(Day 1 at Camp Lenox) It’s the first day of summer camp and I’m already wondering, if I meant to go to camp this summer or somewhere more relaxing, like the peace corps. “Ease her in slowly,” they said. “Maybe, just have her spend a couple hours the first day,” they suggested. “What, she’s coming from Florida? We do need one more chaperone on that flight … let’s give her that job and if she doesn’t survive, we’ll know she never would’ve made it through a summer at camp anyway, and if she does survive, we’ll make her a t-shirt.”
That’s how I imagine the conversation went when the administration decided this would be a good introduction to my summer gig… because nothing tests your sanity and patience and wherewithal like chaperoning 43 kids on a 3 hour flight when you have a fear of flying (that was just icing).
Normally, I’d take a Xanax and be all loopy and Kumbaya by take-off, but my anxiety driven inner monologue involved me reminding myself that I’d need to remain alert in case I was asked to do something important like, land the plane … or help someone login to Wifi…
We began by wrangling the kids to the TSA check-in and asked that the parents say their ‘goodbyes’ from the top of the escalator. Some parents walked off happily, knowing their kids have a great summer ahead of them (evolved bastards). My husband being the biggest bastard, ahem, most evolved, was the first to go. He hurried out of there as if he had a plane to catch (PS – that analogy works better when you’re not in an airport). I’m pretty sure he was rushing home to get a jump-start on his daily workouts, as he promised he’d use his five weeks wisely.
Many parents who were not my husband, shushed and ignored me as they couldn’t resist trickling down into the “off-limits” TSA area. They snaked around the line from the outside as their kids rounded the lanes, and stopped only when they ran into unyielding TSA agents. With bloodshot eyes and their faces pancaked to the edges of the walls, they waved relentlessly as their kids passed through the metal detectors, but their kids didn’t look back (maybe one would turn as a desperate parent called their name for a sendoff, maybe not). I’d say those parents are insane, but I was one of them not that long ago. In fact, I would’ve probably chased the plane down the runway in some 40’s era ‘off to war’ love story, if I weren’t lucky enough to go along for the ride (never let it be said that I do anything half-assed).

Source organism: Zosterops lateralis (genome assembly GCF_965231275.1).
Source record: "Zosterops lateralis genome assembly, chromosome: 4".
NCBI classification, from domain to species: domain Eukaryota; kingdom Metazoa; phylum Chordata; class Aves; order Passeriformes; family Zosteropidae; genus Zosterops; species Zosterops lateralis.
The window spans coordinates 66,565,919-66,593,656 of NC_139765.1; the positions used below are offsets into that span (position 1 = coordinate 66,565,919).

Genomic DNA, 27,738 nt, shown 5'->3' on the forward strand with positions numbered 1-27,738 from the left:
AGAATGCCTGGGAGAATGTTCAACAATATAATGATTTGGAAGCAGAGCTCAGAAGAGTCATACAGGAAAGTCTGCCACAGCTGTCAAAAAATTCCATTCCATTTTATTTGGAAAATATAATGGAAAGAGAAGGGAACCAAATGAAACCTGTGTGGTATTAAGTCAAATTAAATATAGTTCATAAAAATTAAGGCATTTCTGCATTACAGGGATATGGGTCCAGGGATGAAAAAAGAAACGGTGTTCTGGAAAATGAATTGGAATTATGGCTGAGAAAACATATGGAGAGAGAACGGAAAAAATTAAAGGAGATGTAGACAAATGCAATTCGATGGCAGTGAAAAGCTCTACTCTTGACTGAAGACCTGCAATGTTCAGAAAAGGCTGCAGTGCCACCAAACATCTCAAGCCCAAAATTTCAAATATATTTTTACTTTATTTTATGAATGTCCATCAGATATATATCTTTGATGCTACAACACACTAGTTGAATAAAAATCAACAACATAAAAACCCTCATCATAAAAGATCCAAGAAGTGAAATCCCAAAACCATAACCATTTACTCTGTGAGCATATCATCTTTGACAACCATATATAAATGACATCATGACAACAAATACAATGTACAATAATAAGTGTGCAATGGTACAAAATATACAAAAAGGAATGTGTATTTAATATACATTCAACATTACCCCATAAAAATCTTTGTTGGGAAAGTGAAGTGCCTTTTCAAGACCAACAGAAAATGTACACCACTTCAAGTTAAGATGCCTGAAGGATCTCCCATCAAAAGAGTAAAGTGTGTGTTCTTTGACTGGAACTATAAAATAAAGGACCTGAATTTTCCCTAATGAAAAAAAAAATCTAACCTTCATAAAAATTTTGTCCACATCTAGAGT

The Southwest general seating passengers were surprisingly kind. They evacuated their cushy aisle seats from the mid-rear of the plane and opted for center seats available near crying babies towards the front. I mean, how lovely? They also offered me their free drink tickets and the attendants even offered me a free mini bottle of vodka, which if you think about it is probably the worst thing to offer a woman who has 43 kids. (On a side note, I’m fairly certain Michelle Duggar hasn’t bought herself a drink in 3 decades.)
That said, we made it, and I only had to threaten to “Turn this plane around” once (oh, don’t test me, I’ll do it). I haven’t gotten my “I chaperoned 43 kids and survived” t-shirt yet… I did, however, meet my “Cabin Mates,” who I’m pretty sure don’t like me (more on that tomorrow) and as it turns out, a 135lb duffel, a 56lb suitcase and 2 carry on bags, may be more than any one (or 5) people need at camp. I’m beginning to question whether I’m too high maintenance for this adventure.
Jenny From the
Blog Bunk at Camp Lenox
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